Fatal Addiction: Is Social Media Making People Ill?

The rise in the use of social media websites such as Twitter, Facebook, Instagram, and Whatsapp has led to some people thinking that it could very well be the reason for their declining mental and physical health. The American Psychological Association (APA) has revealed that about 90% of people between the ages of 18 and 29 have been using social media. This is a dramatic increase from just 12% in 2005.

Recent studies and surveys have also gone so far as to say that excessive usage of social media websites can also be one of the main causes of depression among teenagers and young adults and one in five people do admit to being depressed because of it.

This may be a surprise for this generation especially young adults and teenagers who have grown up with social media and are also known as the “Facebook Generation.” However, what is freely available and in excess might not always be beneficial for your health. And this has been proved.

‘Of the social media platforms, Facebook was the most frequently visited with 79 per cent on adults using it last year. In second place was Instagram with 32 per cent, then Pinterest and LinkedIn, both on 29 per cent, and Twitter with 24 per cent.’ – APA’s statistics on popular social media networks in use by Americans.

The generation, also known as the “millennials” (aged between 18 and 29), has lost the ability to articulate and express themselves eloquently face to face. They would rather hide behind an artificially bright screen and tap incessantly on their phones in a desperate attempt to connect with the other person on the other side.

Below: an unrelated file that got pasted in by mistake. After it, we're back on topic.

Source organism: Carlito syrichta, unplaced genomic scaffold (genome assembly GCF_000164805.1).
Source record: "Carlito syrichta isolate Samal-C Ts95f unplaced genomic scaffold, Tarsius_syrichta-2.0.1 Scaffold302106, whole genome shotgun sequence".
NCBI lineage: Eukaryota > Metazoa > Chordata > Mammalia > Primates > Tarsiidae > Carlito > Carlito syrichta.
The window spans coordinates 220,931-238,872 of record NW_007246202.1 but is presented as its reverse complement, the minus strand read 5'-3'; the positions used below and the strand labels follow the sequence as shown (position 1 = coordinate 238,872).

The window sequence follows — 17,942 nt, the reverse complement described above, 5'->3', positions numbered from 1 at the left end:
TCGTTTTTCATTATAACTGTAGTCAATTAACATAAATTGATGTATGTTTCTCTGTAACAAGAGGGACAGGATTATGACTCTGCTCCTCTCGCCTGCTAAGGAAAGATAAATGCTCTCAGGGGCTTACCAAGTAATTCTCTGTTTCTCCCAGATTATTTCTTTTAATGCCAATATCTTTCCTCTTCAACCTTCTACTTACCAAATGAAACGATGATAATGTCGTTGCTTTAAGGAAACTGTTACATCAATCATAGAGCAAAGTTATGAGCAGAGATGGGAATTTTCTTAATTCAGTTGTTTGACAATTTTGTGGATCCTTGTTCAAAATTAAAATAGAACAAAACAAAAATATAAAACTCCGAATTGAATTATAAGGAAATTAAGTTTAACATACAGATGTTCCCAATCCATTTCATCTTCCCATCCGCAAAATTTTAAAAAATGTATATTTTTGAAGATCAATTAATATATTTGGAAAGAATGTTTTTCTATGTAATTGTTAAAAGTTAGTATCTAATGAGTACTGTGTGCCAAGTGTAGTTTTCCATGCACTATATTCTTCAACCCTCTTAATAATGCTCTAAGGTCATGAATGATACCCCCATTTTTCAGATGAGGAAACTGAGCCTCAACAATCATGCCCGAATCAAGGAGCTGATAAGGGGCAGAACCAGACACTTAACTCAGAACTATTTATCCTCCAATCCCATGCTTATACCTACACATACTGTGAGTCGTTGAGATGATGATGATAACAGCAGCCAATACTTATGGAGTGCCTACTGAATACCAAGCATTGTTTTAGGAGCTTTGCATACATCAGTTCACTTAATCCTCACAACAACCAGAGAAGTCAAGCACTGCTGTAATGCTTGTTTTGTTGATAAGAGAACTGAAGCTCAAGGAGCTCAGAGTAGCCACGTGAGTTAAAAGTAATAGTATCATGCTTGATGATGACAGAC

This obviously leaves a lot to be desired in way of the people communicate or interact with each other now. Worse still it has gone to a point where cafes and restaurants with the availability of free Wi-Fi are preferred more over those which have none or which ask their users to pay.

Furthermore, because half this generation is still leaving schools and seeking employment, employers find that these people lack the ability to speak face to face confidently and there are very few people who can actually be convincing enough to be hired.

Social media has also instilled a new form of people pleasing, or even bullying in some cases. The popular individual gets more “likes” and “shares” if their “post” conforms to societal norms and ideas. The not-so-popular person is hardly known and in an attempt to be liked increasingly more, whenever somebody posts something, they will constantly check it for “likes” and feel good or bad depending on how popular their post was.

This inevitably leads to anxiety, stress, and sleep disorders in extreme cases, low self-esteem and feelings of isolation trying to get everyone to “like” the post. Eventually in your head the number of “likes” you get on a post or a picture translates to the number of people who like you or how popular you are.

Given the events before and after Donald Trump’s win in America, many American social media users (about 42 percent) have reported that the political and cultural discussions on social media caused them stress. This development doesn’t come as a surprise to Pakistani social media users, with many political parties taking their fight online over social media and contributing to a relative sense of unease.

via The Independent